Greek-American Historical Museum of Washington State

Greek Wedding Favors

Georgia Nicon Madiba
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boubouneres_clip_image002Is it boubouniera? Or bomboniere? Perhaps bonboniere? What about boboniere? Or maybe bouboniera? Ah, yes also boubounniera. And not to be forgotten, bonbonniere. Having noted these various spellings, what can be said about this favor given as a gift to guests at weddings and baptisms? When spelled bomboniere—that’s Italian for box of sweets. The Italians claim it as their own. So do the French who spell it bonbonniere. And the Greeks claim it as well. Read on to learn about the place of the boubounniera in the Greek Orthodox wedding tradition.

Quoting from the wedding program of Georgia Nicon Madiba, donor of the Museum’s boubouniera collection: “At the reception each guest will receive a boubounniera/bonbonniere, traditional to both Greek and French weddings. The boubounniera/bonbonniere contains an odd number of white candied almonds called koufeta in Greek and dragees in French. The candies are said to symbolize the sweetness and bitterness of marriage. As they are eaten, the sweetness of the candy coating and the bitterness of the almond mingle and become inseparable. The odd number is indivisible just as Georgia and Pascal (her husband) will remain undivided.”

The boubouniera can vary from simple puffs of tulle tied with ribbon to much more elaborate pieces incorporating linen circles trimmed in lace or even embossed boxes or porcelain picture frames. The koufeta are traditionally white and usually number five or seven. It is said that a single woman will dream of her future husband if koufeta from a boubouniera are put under her pillow.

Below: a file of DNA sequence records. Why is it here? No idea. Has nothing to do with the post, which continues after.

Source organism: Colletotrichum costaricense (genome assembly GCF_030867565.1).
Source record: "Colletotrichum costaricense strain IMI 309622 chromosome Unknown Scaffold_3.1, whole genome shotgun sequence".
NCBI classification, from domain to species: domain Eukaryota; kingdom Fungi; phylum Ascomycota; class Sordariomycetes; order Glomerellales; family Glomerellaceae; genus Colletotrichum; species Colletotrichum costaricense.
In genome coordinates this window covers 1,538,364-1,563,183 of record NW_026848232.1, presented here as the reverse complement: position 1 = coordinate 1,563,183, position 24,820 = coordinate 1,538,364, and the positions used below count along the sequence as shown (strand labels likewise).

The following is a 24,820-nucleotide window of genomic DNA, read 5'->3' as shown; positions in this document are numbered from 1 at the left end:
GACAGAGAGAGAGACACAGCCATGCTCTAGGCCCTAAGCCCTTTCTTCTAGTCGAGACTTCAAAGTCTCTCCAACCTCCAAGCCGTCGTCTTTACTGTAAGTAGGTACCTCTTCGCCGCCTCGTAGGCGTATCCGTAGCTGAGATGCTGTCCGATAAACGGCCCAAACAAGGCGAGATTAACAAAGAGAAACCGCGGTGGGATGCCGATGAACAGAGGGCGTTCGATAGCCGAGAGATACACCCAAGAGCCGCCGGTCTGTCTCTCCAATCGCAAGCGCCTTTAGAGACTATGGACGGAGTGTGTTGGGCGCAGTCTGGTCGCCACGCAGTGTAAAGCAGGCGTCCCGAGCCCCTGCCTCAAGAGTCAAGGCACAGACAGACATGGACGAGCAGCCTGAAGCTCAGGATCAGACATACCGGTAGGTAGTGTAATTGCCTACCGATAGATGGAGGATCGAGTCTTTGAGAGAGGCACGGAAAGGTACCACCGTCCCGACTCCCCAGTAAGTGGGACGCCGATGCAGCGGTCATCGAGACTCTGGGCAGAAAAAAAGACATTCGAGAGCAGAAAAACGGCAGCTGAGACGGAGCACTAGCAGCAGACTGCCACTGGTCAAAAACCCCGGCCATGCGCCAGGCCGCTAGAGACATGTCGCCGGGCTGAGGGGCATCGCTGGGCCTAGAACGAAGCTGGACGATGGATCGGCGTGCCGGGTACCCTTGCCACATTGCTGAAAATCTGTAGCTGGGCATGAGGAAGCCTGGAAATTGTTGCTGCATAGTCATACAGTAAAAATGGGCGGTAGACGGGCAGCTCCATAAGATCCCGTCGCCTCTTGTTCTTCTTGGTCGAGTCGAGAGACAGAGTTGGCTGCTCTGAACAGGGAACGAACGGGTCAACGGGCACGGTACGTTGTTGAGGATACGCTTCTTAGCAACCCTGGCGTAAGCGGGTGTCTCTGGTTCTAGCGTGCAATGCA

It is traditional to hold a koufeta wrapping party a few days before the wedding where the bride’s attendants and family gather to put the koufeta into their chosen containers. This event might be sponsored by the bride’s koumbara (maid or matron of honor).

Thanks to the donation of Georgia Nicon Madiba, the Museum now has a collection of over 60 examples of boubouniera primarily from weddings, with a few from baptisms. While most were favors at Greater Seattle area weddings, some were from sacraments in other parts of the United States and Greece.


All four of Georgia’s grandparents’ families came from Greece: Leros in the Dodecanese Islands, Avariko near Agrinion, and Sperchiada and Kambia in Central Greece. Her parents were born in the United States. Hers was a mix of American and Greek cultures as she grew up. She developed her own interests in Greek dance, music, language and travel, eventually studying in Greece and becoming proficient in the language. Her boubouneria collection grew out of her childhood interest in crafts and the joy of receiving hand-crafted gifts of candy at weddings.

By Joann Nicon, January 2012
1 Georgia and her wedding boubouniera
2 Basic boubouniera
3 Basic boubouniera with a flare
4 Deluxe boubouniera
5 Boubouniera in boxes
6 Boubouniera in bags
7 Boubouniera with props
8 Boubouniera as corsages
9 Boubouniera for baptisms
Photos by John Nicon
Video interview by John and Joann Nicon, October 2011; Rouvelas, Marilyn. A Guide to Greek Traditions and Customs in America second edition. Bethesda, Maryland: Nea Attiki Press, 2002;
Blessed Celebration specializing in religious wedding and baptismal products